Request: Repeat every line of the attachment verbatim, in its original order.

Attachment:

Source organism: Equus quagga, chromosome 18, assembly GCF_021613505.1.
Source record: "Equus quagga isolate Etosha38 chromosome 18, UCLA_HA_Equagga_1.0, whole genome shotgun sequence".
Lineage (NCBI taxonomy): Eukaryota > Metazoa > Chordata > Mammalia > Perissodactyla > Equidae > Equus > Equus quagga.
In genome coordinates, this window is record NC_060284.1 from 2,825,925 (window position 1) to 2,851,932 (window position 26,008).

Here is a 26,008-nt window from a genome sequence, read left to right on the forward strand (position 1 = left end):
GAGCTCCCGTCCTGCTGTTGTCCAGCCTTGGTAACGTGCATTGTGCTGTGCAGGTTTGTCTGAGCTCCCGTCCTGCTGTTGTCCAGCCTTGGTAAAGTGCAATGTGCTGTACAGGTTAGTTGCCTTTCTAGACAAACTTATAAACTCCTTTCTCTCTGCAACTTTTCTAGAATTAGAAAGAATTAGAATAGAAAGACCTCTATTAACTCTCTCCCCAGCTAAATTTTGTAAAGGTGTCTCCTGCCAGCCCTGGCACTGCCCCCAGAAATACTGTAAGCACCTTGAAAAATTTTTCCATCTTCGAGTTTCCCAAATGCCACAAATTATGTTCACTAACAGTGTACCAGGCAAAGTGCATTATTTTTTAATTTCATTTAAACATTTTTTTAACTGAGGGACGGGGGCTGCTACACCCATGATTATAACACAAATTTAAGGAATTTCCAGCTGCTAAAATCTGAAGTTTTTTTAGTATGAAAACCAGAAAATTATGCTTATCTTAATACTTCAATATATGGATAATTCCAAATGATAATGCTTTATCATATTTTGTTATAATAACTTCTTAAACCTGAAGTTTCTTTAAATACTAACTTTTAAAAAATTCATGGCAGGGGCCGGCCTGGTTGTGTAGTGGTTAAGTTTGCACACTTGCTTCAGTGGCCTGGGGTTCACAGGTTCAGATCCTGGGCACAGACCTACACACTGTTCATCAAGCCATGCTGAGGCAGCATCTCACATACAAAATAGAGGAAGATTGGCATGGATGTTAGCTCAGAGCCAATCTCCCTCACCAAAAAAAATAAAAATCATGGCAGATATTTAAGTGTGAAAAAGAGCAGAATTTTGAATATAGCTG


Source organism: Equus quagga, chromosome 18, assembly GCF_021613505.1.
Source record: "Equus quagga isolate Etosha38 chromosome 18, UCLA_HA_Equagga_1.0, whole genome shotgun sequence".
Lineage (NCBI taxonomy): Eukaryota > Metazoa > Chordata > Mammalia > Perissodactyla > Equidae > Equus > Equus quagga.
In genome coordinates, this window is record NC_060284.1 from 2,825,925 (window position 1) to 2,851,932 (window position 26,008).

Here is a 26,008-nt window from a genome sequence, read left to right on the forward strand (position 1 = left end):
GAGCTCCCGTCCTGCTGTTGTCCAGCCTTGGTAACGTGCATTGTGCTGTGCAGGTTTGTCTGAGCTCCCGTCCTGCTGTTGTCCAGCCTTGGTAAAGTGCAATGTGCTGTACAGGTTAGTTGCCTTTCTAGACAAACTTATAAACTCCTTTCTCTCTGCAACTTTTCTAGAATTAGAAAGAATTAGAATAGAAAGACCTCTATTAACTCTCTCCCCAGCTAAATTTTGTAAAGGTGTCTCCTGCCAGCCCTGGCACTGCCCCCAGAAATACTGTAAGCACCTTGAAAAATTTTTCCATCTTCGAGTTTCCCAAATGCCACAAATTATGTTCACTAACAGTGTACCAGGCAAAGTGCATTATTTTTTAATTTCATTTAAACATTTTTTTAACTGAGGGACGGGGGCTGCTACACCCATGATTATAACACAAATTTAAGGAATTTCCAGCTGCTAAAATCTGAAGTTTTTTTAGTATGAAAACCAGAAAATTATGCTTATCTTAATACTTCAATATATGGATAATTCCAAATGATAATGCTTTATCATATTTTGTTATAATAACTTCTTAAACCTGAAGTTTCTTTAAATACTAACTTTTAAAAAATTCATGGCAGGGGCCGGCCTGGTTGTGTAGTGGTTAAGTTTGCACACTTGCTTCAGTGGCCTGGGGTTCACAGGTTCAGATCCTGGGCACAGACCTACACACTGTTCATCAAGCCATGCTGAGGCAGCATCTCACATACAAAATAGAGGAAGATTGGCATGGATGTTAGCTCAGAGCCAATCTCCCTCACCAAAAAAAATAAAAATCATGGCAGATATTTAAGTGTGAAAAAGAGCAGAATTTTGAATATAGCTG